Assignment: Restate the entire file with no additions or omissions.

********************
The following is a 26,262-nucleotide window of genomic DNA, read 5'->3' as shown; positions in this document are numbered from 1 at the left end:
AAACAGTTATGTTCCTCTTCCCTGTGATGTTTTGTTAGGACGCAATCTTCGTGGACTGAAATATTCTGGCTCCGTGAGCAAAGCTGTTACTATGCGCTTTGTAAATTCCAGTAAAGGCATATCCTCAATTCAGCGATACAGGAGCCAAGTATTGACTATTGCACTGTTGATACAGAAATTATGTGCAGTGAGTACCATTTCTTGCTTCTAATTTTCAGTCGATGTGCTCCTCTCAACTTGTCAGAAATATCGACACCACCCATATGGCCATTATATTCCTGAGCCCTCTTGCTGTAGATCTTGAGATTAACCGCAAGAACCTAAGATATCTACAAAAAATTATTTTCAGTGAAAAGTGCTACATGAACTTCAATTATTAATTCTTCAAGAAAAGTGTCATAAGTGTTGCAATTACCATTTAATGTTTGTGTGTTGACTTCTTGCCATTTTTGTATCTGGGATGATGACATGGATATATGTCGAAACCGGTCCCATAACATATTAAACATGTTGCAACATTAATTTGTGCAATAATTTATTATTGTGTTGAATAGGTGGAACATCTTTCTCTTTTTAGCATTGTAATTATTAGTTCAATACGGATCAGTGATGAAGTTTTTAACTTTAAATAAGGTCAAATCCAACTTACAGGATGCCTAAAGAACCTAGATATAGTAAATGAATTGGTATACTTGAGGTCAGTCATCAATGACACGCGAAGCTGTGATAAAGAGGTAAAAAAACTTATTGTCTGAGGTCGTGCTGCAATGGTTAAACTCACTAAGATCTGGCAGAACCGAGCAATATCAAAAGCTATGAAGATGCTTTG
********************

The following is a 26,262-nucleotide window of genomic DNA, read 5'->3' as shown; positions in this document are numbered from 1 at the left end:
AAACAGTTATGTTCCTCTTCCCTGTGATGTTTTGTTAGGACGCAATCTTCGTGGACTGAAATATTCTGGCTCCGTGAGCAAAGCTGTTACTATGCGCTTTGTAAATTCCAGTAAAGGCATATCCTCAATTCAGCGATACAGGAGCCAAGTATTGACTATTGCACTGTTGATACAGAAATTATGTGCAGTGAGTACCATTTCTTGCTTCTAATTTTCAGTCGATGTGCTCCTCTCAACTTGTCAGAAATATCGACACCACCCATATGGCCATTATATTCCTGAGCCCTCTTGCTGTAGATCTTGAGATTAACCGCAAGAACCTAAGATATCTACAAAAAATTATTTTCAGTGAAAAGTGCTACATGAACTTCAATTATTAATTCTTCAAGAAAAGTGTCATAAGTGTTGCAATTACCATTTAATGTTTGTGTGTTGACTTCTTGCCATTTTTGTATCTGGGATGATGACATGGATATATGTCGAAACCGGTCCCATAACATATTAAACATGTTGCAACATTAATTTGTGCAATAATTTATTATTGTGTTGAATAGGTGGAACATCTTTCTCTTTTTAGCATTGTAATTATTAGTTCAATACGGATCAGTGATGAAGTTTTTAACTTTAAATAAGGTCAAATCCAACTTACAGGATGCCTAAAGAACCTAGATATAGTAAATGAATTGGTATACTTGAGGTCAGTCATCAATGACACGCGAAGCTGTGATAAAGAGGTAAAAAAACTTATTGTCTGAGGTCGTGCTGCAATGGTTAAACTCACTAAGATCTGGCAGAACCGAGCAATATCAAAAGCTATGAAGATGCTTTG